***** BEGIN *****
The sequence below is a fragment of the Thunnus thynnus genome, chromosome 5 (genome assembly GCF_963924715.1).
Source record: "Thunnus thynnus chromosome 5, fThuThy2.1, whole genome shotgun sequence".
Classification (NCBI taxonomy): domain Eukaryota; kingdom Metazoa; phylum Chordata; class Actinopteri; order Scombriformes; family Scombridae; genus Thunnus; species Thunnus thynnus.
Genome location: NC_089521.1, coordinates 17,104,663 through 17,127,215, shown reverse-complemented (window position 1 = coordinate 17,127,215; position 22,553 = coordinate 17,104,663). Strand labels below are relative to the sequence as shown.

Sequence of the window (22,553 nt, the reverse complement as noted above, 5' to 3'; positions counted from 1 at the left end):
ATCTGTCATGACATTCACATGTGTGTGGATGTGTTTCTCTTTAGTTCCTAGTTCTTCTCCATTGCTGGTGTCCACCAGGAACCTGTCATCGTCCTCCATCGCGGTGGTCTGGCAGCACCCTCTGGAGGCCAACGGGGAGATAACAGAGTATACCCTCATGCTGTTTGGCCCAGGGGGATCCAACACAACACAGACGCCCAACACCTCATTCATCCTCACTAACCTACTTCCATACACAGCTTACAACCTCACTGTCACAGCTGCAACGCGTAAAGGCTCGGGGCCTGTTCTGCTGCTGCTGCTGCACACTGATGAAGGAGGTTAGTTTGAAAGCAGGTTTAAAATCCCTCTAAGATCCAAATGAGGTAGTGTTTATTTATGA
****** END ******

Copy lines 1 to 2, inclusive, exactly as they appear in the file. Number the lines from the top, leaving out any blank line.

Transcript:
The sequence below is a fragment of the Thunnus thynnus genome, chromosome 5 (genome assembly GCF_963924715.1).
Source record: "Thunnus thynnus chromosome 5, fThuThy2.1, whole genome shotgun sequence".